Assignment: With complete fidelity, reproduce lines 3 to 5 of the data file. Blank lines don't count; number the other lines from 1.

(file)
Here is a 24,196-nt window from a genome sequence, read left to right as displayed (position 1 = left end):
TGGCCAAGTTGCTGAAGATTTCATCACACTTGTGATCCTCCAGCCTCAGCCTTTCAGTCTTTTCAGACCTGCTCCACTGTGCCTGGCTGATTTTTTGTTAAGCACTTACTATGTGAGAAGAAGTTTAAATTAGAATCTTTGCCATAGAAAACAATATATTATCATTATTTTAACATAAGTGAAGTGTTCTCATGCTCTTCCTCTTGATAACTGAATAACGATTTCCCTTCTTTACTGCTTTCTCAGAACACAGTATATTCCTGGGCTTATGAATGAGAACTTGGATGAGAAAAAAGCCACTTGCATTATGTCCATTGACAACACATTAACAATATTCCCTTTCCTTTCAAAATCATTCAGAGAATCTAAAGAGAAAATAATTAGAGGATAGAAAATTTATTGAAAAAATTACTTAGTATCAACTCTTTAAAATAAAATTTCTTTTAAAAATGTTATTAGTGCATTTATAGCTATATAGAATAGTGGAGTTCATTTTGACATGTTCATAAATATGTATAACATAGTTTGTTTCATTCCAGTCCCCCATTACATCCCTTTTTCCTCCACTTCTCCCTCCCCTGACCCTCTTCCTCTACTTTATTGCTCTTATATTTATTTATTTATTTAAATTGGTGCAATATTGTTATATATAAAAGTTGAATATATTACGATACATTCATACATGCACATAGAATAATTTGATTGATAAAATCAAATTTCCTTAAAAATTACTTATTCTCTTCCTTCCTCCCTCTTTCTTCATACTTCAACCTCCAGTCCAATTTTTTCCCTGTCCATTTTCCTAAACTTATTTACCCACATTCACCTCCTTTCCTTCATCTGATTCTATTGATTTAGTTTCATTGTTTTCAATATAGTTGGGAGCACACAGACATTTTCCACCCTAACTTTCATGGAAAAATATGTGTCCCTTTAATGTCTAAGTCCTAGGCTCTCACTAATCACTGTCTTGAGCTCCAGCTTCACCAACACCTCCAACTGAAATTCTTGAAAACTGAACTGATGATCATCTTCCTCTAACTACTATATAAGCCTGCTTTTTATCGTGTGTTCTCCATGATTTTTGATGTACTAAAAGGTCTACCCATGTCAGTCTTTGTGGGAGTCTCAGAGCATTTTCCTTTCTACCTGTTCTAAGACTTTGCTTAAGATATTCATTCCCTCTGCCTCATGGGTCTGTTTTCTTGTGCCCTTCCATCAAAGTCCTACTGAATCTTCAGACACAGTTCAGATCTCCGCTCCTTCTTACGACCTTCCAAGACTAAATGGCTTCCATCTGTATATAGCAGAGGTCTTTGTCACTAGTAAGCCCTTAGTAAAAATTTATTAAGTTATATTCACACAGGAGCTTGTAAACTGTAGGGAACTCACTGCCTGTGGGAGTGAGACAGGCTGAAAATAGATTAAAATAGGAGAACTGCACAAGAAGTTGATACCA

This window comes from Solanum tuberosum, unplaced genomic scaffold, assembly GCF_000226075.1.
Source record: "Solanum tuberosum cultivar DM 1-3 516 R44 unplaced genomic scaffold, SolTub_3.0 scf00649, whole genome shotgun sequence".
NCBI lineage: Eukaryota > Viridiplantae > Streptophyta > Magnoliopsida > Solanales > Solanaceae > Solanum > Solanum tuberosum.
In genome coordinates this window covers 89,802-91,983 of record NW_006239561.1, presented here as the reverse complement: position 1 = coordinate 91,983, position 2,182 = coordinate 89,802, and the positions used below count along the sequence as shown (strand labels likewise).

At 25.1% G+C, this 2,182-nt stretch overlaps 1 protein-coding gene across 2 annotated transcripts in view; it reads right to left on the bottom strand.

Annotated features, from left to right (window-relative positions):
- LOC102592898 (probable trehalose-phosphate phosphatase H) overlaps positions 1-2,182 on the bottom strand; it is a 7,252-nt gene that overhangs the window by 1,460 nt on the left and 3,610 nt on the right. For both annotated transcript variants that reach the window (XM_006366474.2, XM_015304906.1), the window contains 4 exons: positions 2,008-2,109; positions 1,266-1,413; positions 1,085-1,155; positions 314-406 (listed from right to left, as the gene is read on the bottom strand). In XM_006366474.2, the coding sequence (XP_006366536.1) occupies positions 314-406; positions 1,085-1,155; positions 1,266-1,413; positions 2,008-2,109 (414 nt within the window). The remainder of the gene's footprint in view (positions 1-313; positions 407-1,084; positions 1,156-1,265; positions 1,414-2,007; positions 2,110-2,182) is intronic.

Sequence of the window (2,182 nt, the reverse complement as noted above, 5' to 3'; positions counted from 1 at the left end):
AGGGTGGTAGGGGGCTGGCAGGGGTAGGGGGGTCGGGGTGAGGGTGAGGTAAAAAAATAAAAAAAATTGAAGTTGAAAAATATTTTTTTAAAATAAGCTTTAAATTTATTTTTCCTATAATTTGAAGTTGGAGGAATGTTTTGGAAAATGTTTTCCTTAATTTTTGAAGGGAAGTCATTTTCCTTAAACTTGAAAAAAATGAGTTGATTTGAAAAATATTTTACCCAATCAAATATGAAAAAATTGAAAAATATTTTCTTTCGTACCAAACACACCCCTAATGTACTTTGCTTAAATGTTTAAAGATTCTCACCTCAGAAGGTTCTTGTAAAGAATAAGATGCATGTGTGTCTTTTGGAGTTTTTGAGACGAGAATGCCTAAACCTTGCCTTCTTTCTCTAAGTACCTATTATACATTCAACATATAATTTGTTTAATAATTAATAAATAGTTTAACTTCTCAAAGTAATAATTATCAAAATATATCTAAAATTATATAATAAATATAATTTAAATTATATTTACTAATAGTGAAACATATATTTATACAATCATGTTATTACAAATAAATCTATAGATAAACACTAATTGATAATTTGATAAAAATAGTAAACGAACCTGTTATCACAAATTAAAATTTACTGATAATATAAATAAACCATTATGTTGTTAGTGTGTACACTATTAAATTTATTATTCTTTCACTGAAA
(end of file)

This window comes from Solanum tuberosum, unplaced genomic scaffold, assembly GCF_000226075.1.
Source record: "Solanum tuberosum cultivar DM 1-3 516 R44 unplaced genomic scaffold, SolTub_3.0 scf00649, whole genome shotgun sequence".
NCBI lineage: Eukaryota > Viridiplantae > Streptophyta > Magnoliopsida > Solanales > Solanaceae > Solanum > Solanum tuberosum.